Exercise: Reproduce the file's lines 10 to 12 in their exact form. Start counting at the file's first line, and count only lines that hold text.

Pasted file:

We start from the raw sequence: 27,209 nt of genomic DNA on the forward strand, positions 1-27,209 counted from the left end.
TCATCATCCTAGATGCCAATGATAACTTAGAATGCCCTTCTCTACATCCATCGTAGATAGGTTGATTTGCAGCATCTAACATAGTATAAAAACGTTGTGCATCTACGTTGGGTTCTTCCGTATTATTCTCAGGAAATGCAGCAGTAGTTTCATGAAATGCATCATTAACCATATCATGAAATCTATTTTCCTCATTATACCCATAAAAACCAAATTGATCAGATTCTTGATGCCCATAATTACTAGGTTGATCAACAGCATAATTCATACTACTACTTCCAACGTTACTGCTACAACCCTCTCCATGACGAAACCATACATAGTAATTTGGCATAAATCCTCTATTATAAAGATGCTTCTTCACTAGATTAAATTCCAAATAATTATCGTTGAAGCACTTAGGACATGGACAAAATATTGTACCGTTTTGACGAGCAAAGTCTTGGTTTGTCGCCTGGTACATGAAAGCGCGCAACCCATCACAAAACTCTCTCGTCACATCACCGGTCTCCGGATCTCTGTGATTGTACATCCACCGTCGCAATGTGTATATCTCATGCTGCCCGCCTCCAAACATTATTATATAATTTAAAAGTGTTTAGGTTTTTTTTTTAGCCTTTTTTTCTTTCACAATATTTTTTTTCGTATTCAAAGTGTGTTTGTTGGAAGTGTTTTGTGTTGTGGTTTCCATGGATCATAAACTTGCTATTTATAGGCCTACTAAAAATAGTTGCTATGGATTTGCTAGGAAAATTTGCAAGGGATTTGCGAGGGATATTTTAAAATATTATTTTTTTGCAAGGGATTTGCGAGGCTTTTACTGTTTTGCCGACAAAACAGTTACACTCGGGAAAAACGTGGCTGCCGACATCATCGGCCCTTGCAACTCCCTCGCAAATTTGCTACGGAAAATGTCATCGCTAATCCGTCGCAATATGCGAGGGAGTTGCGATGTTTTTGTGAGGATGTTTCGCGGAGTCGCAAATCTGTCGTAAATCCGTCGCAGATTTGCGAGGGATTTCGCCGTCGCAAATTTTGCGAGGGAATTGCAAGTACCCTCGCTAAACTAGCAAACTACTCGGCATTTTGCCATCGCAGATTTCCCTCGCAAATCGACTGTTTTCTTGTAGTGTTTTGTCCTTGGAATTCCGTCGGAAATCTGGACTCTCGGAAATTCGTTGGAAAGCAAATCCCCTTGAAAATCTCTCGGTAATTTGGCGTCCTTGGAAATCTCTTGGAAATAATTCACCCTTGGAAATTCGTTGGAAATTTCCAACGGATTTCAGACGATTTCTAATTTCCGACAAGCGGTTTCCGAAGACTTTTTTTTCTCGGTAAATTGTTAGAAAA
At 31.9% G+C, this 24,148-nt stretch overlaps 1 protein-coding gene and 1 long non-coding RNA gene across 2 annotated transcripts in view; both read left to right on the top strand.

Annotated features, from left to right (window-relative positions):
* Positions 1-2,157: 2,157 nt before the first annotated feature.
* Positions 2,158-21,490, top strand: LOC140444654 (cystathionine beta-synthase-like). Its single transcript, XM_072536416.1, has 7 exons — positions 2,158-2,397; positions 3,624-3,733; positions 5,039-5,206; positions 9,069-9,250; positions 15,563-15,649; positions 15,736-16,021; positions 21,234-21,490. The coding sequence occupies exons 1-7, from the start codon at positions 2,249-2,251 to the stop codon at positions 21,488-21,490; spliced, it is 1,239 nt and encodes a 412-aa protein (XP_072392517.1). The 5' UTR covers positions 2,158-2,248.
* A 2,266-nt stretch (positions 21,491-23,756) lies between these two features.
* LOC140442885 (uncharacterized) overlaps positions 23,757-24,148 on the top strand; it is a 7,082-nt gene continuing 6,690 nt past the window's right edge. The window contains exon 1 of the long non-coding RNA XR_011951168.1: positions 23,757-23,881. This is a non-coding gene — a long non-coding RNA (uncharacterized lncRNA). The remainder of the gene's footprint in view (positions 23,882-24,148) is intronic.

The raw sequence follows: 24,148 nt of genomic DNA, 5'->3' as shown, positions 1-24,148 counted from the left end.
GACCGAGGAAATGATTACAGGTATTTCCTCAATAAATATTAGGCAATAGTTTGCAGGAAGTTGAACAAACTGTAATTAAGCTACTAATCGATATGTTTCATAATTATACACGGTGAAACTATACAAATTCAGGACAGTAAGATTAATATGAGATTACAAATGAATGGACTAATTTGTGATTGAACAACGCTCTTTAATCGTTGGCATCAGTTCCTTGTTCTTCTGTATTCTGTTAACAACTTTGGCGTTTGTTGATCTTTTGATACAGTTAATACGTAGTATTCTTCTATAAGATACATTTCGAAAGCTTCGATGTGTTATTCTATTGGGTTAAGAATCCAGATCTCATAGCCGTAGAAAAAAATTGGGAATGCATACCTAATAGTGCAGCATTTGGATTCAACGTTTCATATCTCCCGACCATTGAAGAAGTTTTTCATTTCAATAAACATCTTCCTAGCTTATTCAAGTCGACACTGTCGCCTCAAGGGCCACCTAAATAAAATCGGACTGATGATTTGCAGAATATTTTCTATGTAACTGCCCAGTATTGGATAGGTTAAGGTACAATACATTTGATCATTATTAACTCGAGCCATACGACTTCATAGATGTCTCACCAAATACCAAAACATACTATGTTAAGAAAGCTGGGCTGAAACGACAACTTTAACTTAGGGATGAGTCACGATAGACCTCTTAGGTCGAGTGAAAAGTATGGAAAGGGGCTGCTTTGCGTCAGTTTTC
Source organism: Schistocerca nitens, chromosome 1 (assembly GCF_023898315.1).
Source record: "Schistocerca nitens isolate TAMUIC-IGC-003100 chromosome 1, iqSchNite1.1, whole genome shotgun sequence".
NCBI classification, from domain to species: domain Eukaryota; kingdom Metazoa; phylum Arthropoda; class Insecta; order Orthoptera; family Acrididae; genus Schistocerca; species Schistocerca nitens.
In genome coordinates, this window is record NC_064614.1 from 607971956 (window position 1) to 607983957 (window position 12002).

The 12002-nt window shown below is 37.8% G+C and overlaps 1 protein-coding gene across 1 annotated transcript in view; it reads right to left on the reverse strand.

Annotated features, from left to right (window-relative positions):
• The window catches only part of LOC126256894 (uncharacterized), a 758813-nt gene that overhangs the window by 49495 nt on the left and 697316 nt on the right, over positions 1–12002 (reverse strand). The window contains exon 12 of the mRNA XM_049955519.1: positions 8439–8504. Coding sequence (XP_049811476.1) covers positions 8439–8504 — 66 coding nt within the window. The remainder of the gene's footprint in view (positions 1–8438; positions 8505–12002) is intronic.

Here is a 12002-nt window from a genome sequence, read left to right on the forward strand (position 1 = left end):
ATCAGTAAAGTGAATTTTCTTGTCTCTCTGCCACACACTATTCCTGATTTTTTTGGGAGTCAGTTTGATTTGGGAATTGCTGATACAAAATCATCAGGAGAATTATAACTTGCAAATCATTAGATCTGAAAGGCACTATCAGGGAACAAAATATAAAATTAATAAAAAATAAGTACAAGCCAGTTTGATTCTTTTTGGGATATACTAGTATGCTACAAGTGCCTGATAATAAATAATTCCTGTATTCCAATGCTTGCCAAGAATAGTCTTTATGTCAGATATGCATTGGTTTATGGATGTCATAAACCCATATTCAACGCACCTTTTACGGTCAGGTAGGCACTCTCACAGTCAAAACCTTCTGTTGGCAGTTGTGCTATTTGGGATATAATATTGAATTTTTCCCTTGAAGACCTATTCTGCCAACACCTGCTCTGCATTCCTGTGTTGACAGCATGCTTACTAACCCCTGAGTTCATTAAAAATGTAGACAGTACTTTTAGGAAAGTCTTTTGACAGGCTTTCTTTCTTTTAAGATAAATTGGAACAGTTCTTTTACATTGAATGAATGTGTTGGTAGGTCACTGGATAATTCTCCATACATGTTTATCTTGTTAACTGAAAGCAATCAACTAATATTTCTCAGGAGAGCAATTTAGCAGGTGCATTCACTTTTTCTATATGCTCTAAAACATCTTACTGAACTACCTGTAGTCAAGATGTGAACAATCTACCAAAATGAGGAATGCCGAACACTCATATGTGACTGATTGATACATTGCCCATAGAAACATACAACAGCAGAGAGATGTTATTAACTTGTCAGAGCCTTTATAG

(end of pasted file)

GACCGAGGAAATGATTACAGGTATTTCCTCAATAAATATTAGGCAATAGTTTGCAGGAAGTTGAACAAACTGTAATTAAGCTACTAATCGATATGTTTCATAATTATACACGGTGAAACTATACAAATTCAGGACAGTAAGATTAATATGAGATTACAAATGAATGGACTAATTTGTGATTGAACAACGCTCTTTAATCGTTGGCATCAGTTCCTTGTTCTTCTGTATTCTGTTAACAACTTTGGCGTTTGTTGATCTTTTGATACAGTTAATACGTAGTATTCTTCTATAAGATACATTTCGAAAGCTTCGATGTGTTATTCTATTGGGTTAAGAATCCAGATCTCATAGCCGTAGAAAAAAATTGGGAATGCATACCTAATAGTGCAGCATTTGGATTCAACGTTTCATATCTCCCGACCATTGAAGAAGTTTTTCATTTCAATAAACATCTTCCTAGCTTATTCAAGTCGACACTGTCGCCTCAAGGGCCACCTAAATAAAATCGGACTGATGATTTGCAGAATATTTTCTATGTAACTGCCCAGTATTGGATAGGTTAAGGTACAATACATTTGATCATTATTAACTCGAGCCATACGACTTCATAGATGTCTCACCAAATACCAAAACATACTATGTTAAGAAAGCTGGGCTGAAACGACAACTTTAACTTAGGGATGAGTCACGATAGACCTCTTAGGTCGAGTGAAAAGTATGGAAAGGGGCTGCTTTGCGTCAGTTTTC
Source organism: Schistocerca nitens, chromosome 1 (assembly GCF_023898315.1).
Source record: "Schistocerca nitens isolate TAMUIC-IGC-003100 chromosome 1, iqSchNite1.1, whole genome shotgun sequence".